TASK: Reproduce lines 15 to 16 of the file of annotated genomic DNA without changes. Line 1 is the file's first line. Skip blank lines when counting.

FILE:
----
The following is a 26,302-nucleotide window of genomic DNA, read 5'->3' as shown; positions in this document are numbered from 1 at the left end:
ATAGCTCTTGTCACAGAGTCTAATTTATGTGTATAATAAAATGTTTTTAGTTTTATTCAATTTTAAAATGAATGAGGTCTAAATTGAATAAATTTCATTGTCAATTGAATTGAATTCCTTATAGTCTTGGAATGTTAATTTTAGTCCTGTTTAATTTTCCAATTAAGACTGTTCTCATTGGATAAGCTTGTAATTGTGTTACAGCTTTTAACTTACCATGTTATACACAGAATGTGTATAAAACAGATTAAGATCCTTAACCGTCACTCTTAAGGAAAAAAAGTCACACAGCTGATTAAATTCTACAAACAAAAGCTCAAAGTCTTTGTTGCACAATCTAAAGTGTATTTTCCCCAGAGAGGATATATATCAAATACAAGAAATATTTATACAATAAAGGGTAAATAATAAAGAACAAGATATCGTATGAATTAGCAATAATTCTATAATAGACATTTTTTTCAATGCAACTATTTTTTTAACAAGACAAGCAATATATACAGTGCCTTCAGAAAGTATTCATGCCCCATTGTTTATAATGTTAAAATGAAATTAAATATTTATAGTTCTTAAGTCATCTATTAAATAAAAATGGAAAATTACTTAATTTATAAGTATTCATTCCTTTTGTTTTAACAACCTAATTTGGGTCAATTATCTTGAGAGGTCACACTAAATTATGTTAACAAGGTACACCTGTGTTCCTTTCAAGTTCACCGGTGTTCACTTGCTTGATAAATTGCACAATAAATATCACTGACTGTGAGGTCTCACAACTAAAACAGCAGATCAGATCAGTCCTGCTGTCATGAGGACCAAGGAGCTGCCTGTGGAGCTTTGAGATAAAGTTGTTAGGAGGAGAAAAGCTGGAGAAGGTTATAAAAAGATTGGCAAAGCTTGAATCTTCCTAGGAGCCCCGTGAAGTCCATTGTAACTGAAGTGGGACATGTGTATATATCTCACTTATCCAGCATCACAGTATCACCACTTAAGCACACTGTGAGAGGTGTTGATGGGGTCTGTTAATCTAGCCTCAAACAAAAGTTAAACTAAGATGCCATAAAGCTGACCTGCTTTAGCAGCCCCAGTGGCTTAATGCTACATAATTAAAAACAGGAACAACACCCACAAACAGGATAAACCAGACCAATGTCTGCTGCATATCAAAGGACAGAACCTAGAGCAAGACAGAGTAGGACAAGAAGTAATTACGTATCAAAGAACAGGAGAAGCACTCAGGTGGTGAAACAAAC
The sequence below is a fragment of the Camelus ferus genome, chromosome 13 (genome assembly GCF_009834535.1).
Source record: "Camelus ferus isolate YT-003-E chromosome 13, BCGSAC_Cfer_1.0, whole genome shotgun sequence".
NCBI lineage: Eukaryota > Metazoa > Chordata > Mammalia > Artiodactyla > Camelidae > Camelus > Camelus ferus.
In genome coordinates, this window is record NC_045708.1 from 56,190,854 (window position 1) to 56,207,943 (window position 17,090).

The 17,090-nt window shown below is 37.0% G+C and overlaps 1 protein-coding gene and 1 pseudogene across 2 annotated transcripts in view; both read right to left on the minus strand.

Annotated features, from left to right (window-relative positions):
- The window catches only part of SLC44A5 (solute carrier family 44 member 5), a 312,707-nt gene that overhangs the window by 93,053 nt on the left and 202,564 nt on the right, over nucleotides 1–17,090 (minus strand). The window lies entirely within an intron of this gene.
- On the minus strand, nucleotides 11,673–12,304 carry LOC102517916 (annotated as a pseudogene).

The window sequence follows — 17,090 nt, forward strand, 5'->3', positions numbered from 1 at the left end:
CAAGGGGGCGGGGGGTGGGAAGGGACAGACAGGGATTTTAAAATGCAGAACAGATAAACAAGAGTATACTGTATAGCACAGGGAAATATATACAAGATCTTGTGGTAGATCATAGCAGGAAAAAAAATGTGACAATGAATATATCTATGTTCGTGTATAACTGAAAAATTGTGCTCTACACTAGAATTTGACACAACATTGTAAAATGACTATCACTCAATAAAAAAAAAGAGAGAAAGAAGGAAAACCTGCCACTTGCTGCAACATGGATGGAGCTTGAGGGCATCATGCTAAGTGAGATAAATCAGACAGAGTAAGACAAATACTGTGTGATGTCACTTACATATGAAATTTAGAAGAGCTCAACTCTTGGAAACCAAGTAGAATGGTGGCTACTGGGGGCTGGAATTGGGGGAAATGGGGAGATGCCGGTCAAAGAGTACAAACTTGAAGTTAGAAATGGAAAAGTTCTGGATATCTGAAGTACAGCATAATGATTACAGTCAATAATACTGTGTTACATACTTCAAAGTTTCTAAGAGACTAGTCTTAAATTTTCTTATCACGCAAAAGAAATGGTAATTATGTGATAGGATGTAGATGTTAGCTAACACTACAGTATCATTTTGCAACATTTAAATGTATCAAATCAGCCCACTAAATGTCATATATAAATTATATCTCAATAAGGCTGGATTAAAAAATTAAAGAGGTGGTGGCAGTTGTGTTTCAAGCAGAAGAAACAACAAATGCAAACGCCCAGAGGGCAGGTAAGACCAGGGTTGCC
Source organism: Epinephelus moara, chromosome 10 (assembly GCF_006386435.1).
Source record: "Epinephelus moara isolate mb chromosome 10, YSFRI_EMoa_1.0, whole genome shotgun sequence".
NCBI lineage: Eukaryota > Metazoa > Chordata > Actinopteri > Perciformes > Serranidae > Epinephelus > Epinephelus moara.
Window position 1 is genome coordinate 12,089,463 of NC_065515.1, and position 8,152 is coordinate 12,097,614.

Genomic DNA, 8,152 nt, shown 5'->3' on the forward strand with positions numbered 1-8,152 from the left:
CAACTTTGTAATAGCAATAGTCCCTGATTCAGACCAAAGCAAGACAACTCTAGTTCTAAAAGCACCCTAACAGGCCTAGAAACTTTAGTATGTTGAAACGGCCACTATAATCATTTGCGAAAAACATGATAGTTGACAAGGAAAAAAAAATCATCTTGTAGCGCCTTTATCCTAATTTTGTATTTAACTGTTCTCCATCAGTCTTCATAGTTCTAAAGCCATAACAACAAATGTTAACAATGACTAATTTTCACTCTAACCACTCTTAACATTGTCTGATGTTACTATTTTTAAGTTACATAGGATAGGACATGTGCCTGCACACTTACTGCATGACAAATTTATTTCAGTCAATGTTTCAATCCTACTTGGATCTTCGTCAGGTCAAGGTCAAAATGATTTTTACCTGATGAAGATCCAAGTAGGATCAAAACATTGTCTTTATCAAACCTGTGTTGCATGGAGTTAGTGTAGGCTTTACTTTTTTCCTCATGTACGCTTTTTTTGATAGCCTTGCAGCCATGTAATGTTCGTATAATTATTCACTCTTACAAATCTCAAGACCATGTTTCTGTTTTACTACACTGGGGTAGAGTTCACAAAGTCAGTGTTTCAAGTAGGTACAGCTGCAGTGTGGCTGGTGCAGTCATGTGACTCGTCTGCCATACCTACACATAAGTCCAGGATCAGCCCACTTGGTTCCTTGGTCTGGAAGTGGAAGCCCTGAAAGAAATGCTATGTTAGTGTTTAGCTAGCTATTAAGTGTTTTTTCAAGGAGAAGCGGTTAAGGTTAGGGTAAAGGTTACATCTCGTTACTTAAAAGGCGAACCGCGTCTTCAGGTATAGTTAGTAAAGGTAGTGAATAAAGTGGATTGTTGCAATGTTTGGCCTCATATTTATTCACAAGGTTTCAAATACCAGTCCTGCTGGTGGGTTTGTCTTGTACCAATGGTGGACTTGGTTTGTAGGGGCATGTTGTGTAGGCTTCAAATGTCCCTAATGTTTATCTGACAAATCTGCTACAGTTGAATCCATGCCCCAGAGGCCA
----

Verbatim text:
NCBI lineage: Eukaryota > Metazoa > Chordata > Actinopteri > Perciformes > Serranidae > Epinephelus > Epinephelus moara.
Window position 1 is genome coordinate 12,089,463 of NC_065515.1, and position 8,152 is coordinate 12,097,614.